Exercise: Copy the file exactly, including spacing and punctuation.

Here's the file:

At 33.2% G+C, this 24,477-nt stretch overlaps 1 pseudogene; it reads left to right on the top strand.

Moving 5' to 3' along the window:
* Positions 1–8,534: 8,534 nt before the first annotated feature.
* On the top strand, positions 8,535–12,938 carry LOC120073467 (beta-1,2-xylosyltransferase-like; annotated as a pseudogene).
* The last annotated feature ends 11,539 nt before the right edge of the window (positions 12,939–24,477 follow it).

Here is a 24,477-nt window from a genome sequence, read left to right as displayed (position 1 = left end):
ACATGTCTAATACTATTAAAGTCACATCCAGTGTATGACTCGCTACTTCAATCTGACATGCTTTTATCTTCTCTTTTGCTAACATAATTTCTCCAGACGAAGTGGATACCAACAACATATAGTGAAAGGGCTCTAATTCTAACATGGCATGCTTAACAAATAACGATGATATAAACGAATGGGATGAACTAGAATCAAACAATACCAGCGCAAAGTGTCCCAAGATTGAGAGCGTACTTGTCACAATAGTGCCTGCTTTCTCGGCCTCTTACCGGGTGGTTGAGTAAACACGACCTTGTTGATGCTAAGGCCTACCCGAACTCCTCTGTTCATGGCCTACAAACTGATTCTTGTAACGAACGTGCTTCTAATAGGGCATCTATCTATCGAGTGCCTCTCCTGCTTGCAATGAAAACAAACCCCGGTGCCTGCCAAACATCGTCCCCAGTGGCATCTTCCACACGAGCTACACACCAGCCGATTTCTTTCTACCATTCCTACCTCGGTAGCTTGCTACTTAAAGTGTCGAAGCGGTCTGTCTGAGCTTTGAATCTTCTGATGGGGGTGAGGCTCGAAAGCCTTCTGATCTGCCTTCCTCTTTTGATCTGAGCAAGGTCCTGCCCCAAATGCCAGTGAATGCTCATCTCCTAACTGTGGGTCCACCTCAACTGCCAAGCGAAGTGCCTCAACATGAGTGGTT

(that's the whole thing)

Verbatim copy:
At 33.2% G+C, this 24,477-nt stretch overlaps 1 pseudogene; it reads left to right on the top strand.

Moving 5' to 3' along the window:
* Positions 1–8,534: 8,534 nt before the first annotated feature.
* On the top strand, positions 8,535–12,938 carry LOC120073467 (beta-1,2-xylosyltransferase-like; annotated as a pseudogene).
* The last annotated feature ends 11,539 nt before the right edge of the window (positions 12,939–24,477 follow it).

Here is a 24,477-nt window from a genome sequence, read left to right as displayed (position 1 = left end):
ACATGTCTAATACTATTAAAGTCACATCCAGTGTATGACTCGCTACTTCAATCTGACATGCTTTTATCTTCTCTTTTGCTAACATAATTTCTCCAGACGAAGTGGATACCAACAACATATAGTGAAAGGGCTCTAATTCTAACATGGCATGCTTAACAAATAACGATGATATAAACGAATGGGATGAACTAGAATCAAACAATACCAGCGCAAAGTGTCCCAAGATTGAGAGCGTACTTGTCACAATAGTGCCTGCTTTCTCGGCCTCTTACCGGGTGGTTGAGTAAACACGACCTTGTTGATGCTAAGGCCTACCCGAACTCCTCTGTTCATGGCCTACAAACTGATTCTTGTAACGAACGTGCTTCTAATAGGGCATCTATCTATCGAGTGCCTCTCCTGCTTGCAATGAAAACAAACCCCGGTGCCTGCCAAACATCGTCCCCAGTGGCATCTTCCACACGAGCTACACACCAGCCGATTTCTTTCTACCATTCCTACCTCGGTAGCTTGCTACTTAAAGTGTCGAAGCGGTCTGTCTGAGCTTTGAATCTTCTGATGGGGGTGAGGCTCGAAAGCCTTCTGATCTGCCTTCCTCTTTTGATCTGAGCAAGGTCCTGCCCCAAATGCCAGTGAATGCTCATCTCCTAACTGTGGGTCCACCTCAACTGCCAAGCGAAGTGCCTCAACATGAGTGGTT